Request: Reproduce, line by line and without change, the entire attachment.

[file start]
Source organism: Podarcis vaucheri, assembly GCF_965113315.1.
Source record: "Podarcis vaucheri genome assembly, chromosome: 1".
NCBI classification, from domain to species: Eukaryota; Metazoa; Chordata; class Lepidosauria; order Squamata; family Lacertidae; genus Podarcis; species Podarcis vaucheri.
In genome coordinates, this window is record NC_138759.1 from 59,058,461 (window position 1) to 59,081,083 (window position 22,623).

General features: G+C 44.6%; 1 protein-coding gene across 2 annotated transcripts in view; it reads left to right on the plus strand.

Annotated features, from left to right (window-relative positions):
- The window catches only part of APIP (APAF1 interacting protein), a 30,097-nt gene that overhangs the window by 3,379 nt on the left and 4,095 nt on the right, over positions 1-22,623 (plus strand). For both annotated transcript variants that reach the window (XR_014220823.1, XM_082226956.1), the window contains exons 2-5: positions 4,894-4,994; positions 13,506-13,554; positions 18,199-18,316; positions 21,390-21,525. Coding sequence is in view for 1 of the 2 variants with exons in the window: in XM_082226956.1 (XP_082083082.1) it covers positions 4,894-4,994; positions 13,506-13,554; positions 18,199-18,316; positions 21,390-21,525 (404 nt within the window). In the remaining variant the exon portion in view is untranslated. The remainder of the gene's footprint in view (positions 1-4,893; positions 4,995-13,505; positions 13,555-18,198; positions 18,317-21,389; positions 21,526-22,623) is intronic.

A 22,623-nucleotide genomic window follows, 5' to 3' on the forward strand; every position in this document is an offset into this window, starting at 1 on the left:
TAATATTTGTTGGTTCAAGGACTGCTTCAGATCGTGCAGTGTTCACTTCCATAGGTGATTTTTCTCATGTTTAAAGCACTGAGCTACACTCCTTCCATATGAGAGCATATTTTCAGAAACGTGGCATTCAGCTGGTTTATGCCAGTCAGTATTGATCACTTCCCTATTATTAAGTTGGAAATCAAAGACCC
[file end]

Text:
Source organism: Podarcis vaucheri, assembly GCF_965113315.1.
Source record: "Podarcis vaucheri genome assembly, chromosome: 1".
NCBI classification, from domain to species: Eukaryota; Metazoa; Chordata; class Lepidosauria; order Squamata; family Lacertidae; genus Podarcis; species Podarcis vaucheri.
In genome coordinates, this window is record NC_138759.1 from 59,058,461 (window position 1) to 59,081,083 (window position 22,623).

General features: G+C 44.6%; 1 protein-coding gene across 2 annotated transcripts in view; it reads left to right on the plus strand.

Annotated features, from left to right (window-relative positions):
- The window catches only part of APIP (APAF1 interacting protein), a 30,097-nt gene that overhangs the window by 3,379 nt on the left and 4,095 nt on the right, over positions 1-22,623 (plus strand). For both annotated transcript variants that reach the window (XR_014220823.1, XM_082226956.1), the window contains exons 2-5: positions 4,894-4,994; positions 13,506-13,554; positions 18,199-18,316; positions 21,390-21,525. Coding sequence is in view for 1 of the 2 variants with exons in the window: in XM_082226956.1 (XP_082083082.1) it covers positions 4,894-4,994; positions 13,506-13,554; positions 18,199-18,316; positions 21,390-21,525 (404 nt within the window). In the remaining variant the exon portion in view is untranslated. The remainder of the gene's footprint in view (positions 1-4,893; positions 4,995-13,505; positions 13,555-18,198; positions 18,317-21,389; positions 21,526-22,623) is intronic.

A 22,623-nucleotide genomic window follows, 5' to 3' on the forward strand; every position in this document is an offset into this window, starting at 1 on the left:
TAATATTTGTTGGTTCAAGGACTGCTTCAGATCGTGCAGTGTTCACTTCCATAGGTGATTTTTCTCATGTTTAAAGCACTGAGCTACACTCCTTCCATATGAGAGCATATTTTCAGAAACGTGGCATTCAGCTGGTTTATGCCAGTCAGTATTGATCACTTCCCTATTATTAAGTTGGAAATCAAAGACCC